Here’s another bluegrass professional who’s life and career were touched by the legendary Don Light, who passed away last week. Jaimie Daley recalls his former manager with great respect and affection.
Almost ten years ago this year, I was in Owensboro Kentucky working for Doyle Lawson. After our show a gentleman walked up to me and shook my hand and introduced himself as Doyle’s soon to be new manager. His name was Don Light. I had heard Doyle mention his name before but I never thought much about it. As time went on I got to know Don and love and admire him. He told me stories about his days of managing some of the greats like, The Happy Goodman Family, Lester Flatt, Kieth Whitley, The Oak Ridge Boys and Jimmy Buffet. His stories always captivated me.
In December of 2006 I walked in his office and told him that I was going to be leaving Doyle Lawson and Quicksilver and starting my own band with Darrin Vincent. Immediately he asked, “Do you have a manager?” I told him no. Long story short, he became our manager too.
Don Light managed us for the first five years of our career and he helped us make some history and do some things that had never been done in our genre. He helped guide us through some of our toughest and most challenging times, yet like a father, he loved us through it all.
On Monday mornings Darrin and I would walk in the office for a our weekly partners meeting with Don Light. Usually he would always start the meeting with some kind of joke but most always a story from the past. And normally he would have Darrin in the floor laughing at least twice before we left. Sometimes he would want us to ride with him to have lunch and this was always interesting as we felt he should have been a race car driver and we told him so. One of the funniest things he did that I recall off hand was us riding to lunch with him. When he pulled in the lot he parked in a handicapped spot, reached in his console and pulled out a handicap permit and looked at Darrin and I and said ever so sternly, “My cripple card!” At this point Darrin Vincent nearly broke the windows out of the car from laughing so hard. I’ll have to say, I was pretty tickled myself.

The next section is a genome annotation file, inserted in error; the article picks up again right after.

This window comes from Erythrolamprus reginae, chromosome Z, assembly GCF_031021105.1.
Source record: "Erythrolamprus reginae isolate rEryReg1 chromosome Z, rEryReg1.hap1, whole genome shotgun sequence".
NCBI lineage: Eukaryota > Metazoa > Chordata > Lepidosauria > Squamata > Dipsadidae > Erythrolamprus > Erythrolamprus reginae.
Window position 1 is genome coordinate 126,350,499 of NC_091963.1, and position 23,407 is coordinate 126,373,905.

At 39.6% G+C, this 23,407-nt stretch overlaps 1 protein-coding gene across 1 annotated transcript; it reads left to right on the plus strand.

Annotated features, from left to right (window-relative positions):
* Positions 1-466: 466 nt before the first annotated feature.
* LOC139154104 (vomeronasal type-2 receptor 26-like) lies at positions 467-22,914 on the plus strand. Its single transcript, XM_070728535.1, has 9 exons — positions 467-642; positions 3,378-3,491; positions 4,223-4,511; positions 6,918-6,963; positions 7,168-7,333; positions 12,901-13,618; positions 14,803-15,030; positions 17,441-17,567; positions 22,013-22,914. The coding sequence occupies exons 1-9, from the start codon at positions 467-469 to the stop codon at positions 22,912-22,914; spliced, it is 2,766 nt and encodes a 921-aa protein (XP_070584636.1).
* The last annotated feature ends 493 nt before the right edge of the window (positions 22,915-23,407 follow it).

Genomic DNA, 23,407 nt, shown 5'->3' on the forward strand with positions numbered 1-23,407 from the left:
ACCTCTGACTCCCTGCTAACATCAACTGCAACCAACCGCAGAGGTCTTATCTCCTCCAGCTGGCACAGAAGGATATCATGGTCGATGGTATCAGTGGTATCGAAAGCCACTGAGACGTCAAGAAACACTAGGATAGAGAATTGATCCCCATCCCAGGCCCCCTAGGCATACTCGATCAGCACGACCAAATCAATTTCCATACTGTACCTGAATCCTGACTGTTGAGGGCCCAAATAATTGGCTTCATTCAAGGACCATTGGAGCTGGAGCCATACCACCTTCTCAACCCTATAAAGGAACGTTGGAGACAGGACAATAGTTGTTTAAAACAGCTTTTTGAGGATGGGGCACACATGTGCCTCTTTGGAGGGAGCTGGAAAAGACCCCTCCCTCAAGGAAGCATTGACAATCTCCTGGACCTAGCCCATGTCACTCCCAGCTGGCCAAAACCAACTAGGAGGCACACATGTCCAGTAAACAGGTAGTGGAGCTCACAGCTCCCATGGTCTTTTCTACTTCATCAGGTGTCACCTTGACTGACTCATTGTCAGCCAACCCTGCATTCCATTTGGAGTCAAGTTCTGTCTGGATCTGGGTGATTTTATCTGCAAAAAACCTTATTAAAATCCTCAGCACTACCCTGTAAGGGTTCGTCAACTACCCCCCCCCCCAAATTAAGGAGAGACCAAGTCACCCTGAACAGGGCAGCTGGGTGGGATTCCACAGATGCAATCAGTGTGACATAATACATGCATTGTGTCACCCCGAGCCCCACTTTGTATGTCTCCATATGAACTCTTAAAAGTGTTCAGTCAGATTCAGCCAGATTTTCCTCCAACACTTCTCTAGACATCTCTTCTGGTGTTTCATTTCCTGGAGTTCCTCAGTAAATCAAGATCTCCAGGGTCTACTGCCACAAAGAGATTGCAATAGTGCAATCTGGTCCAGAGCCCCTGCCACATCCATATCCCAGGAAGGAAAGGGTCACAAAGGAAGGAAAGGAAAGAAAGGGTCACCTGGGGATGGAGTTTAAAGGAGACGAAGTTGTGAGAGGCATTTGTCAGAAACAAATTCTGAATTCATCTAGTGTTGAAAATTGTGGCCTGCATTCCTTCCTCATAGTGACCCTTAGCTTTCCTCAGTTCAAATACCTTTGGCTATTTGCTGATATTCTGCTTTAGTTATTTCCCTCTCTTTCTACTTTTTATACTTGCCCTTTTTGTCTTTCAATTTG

Don Light fought hard for Dailey and Vincent’s long term best interests but he did with class and integrity. One of the last pictures I was given of Don Light was from Nina Fortune. It’s a picture of us performing our show at the Ryman auditorium in Nashville. Nina was standing off to the side of us back stage. She took a photo of Don Light standing there watching us. Mostly all you can see is his silhouette with our backs turned to him as we sang into the beautiful crowded filled room. It’s a classic picture. When I look at the picture I wonder how many times he stood there watching his acts perform in years past. What a classic picture.
No more will we hear his stories, his one lined zingers. We won’t get to sit on the other side of his desk listening to his years of experience and valuable advice. Never again will we laugh uncontrollably after watching him slam the telephone down after a phone call was finished, a Don Light trade mark. But we’ve got the memories, memories that Darrin and I will hold dear to our hearts.
Without Don Light there very well could have never been the Dailey and Vincent brand as even we know it today.
We will miss you greatly Don Light. Sing with the angels our dear friend and look for us soon. We love you!
Latest posts by Guest Contributor (see all)
- Brown County Bluegrass Festival celebrates 25th anniversary - August 24, 2015
- Time for Action – an open letter to IBMA - August 12, 2015
- A Special 4-Part Tutorial for Bluegrass Artists - August 12, 2015
If you enjoyed this article, subscribe to receive more just like it.